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Beginning a Stretching Program

Steve Ilg, a highly sought-after professional trainer and author of The Winter Athlete (Johnson Books, 1999), has been a nationally sponsored multisport athlete who has excelled in technical rock and ice climbing as well as in Nordic skiing, cycling, and snowshoeing. He is also a yoga teacher and Joe Glickman's coach. Often when he's asked what the best way to stay flexible is, he replies, "Renounce your furniture. Learn the Asian squat and make use of it." While it might sound absurd or amusing, it makes sense. If you toss your chairs and tables, reduce the amount of desktop work you do, and eat your meals seated cross-legged on the floor, your lower back and hips will be far better off than the compressed lifestyle to which most of us are accustomed.

While getting rid of your furniture might be good for your overall flexibility, it's likely to make your family and friends think that you've either had a momentous religious experience or you're absconding with company funds and heading to Mexico. Assuming that you keep your dining room set and Lazy Boy lounger, you'll be well served to do the next best thing – embark on a regular stretching program.

"But I hate to stretch," you say. Sure, stretching can be tedious. Plus it hurts – at least when you first do it. And wine tastes like cough medicine the first dozen times you try it. However, the more you do it, the more limber your body becomes. Eventually, you'll get so accustomed and even fond of that self-lubricated sensation that you'll crave it like a Frenchmen does a fine Bordeaux.

If you're like the three of us – highly motivated fitness addicts leading busy lives – here's the way you probably think: Time is precious, gotta get in and out of the gym as soon as possible. However, let us assure you (and we're speaking from experience here), if you don't stretch and continue to work out, your body will rebel. Again, to quote Mr. Ilg, "More than a fitness quality that allows you to gain something, kinesthetic training enables you to release something that is already within." To borrow terminology from the martial arts: Lifting weights is hard training; stretching is soft. Do both, and you're armed and dangerous.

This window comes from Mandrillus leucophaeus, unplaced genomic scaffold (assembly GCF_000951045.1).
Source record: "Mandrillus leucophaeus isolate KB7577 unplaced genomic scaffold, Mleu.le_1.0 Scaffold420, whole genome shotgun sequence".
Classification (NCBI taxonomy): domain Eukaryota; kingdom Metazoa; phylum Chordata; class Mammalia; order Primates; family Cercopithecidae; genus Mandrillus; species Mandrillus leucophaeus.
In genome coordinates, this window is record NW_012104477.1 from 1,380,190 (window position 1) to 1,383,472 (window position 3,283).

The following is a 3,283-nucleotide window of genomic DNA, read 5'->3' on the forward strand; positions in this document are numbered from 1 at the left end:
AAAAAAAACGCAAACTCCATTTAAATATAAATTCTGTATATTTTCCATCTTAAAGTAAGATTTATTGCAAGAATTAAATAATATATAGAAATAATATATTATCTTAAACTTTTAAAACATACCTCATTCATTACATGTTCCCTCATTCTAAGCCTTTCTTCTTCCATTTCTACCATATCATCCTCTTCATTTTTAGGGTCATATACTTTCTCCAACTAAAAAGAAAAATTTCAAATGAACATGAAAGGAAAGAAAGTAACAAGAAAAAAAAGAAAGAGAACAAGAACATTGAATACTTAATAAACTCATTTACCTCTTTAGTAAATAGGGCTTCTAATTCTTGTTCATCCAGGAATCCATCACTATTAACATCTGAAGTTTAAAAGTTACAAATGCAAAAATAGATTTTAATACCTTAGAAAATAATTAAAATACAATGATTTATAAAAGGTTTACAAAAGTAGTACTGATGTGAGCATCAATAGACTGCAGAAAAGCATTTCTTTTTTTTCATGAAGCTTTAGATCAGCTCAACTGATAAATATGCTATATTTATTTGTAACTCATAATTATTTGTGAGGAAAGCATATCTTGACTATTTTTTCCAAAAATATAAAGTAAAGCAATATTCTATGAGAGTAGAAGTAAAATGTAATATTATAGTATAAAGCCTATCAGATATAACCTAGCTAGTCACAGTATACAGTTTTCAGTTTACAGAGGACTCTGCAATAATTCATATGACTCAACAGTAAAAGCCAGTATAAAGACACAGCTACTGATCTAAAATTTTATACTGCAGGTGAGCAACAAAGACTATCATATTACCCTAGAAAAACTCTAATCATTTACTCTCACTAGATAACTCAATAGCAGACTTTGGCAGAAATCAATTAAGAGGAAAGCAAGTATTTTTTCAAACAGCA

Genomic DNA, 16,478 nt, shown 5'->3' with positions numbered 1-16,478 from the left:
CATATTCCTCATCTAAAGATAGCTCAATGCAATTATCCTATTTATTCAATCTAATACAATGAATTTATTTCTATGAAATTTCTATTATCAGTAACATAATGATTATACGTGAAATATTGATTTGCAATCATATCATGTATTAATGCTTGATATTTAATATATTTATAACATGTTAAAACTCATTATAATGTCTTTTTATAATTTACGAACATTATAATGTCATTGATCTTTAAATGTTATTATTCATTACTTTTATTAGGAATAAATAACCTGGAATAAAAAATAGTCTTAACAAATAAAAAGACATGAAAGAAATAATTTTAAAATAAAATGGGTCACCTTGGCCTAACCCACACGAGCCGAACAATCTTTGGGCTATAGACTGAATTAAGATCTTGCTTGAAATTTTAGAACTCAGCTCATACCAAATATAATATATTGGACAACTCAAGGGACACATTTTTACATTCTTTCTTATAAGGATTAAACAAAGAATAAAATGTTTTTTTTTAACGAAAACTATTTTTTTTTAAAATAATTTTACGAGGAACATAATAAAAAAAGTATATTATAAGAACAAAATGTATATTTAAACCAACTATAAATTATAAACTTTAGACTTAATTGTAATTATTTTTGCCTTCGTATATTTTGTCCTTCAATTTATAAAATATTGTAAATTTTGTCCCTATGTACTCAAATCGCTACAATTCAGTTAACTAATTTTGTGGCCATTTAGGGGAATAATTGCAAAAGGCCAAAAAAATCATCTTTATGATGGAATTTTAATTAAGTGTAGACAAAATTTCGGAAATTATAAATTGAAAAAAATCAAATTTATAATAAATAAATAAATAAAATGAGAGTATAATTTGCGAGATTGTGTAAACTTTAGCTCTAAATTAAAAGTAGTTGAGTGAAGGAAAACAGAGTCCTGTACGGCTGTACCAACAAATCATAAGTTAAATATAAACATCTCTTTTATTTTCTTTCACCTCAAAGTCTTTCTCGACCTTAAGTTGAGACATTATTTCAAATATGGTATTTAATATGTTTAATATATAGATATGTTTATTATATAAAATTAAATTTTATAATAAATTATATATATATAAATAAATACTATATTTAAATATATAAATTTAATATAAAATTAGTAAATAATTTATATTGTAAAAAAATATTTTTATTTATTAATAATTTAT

It might sound dramatic, but almost more than anything else we tell you in this book, warming up and stretching are crucial if you're to stay healthy and achieve your fitness goals. Joe, who spends a lot of time crunching his 6-foot, 4-inch frame into a narrow, tippy kayak, suffered from a number of chronic, nagging injuries – the most pernicious being sciatica (a painful condition caused by compressing the sciatic nerve, which is located right behind the back pocket of your pants) in his left leg. Two weeks into his daily stretching routine, the pain virtually disappeared even though he continued paddling. Ditto for the achy feeling he experienced each morning in his lower back.

This chapter will guide you through the basics of warming up and stretching – the two most neglected aspects of the fitness game.



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Excerpted from he Complete Idiot's Guide to Weight Training © 2003 by Deidre Johnson-Cane and Jonathan Cane. All rights reserved including the right of reproduction in whole or in part in any form. Used by arrangement with Alpha Books, a member of Penguin Group (USA) Inc.

To order this book visit the Idiot's Guide website or call 1-800-253-6476.


August 29, 2014



Eating a colorful diet or fruits and veggies helps ensure your child is getting the nutrients he needs to keep his brain sharp while at school. Aim to pack three or more different colored foods in his lunch (or for snack) every day.


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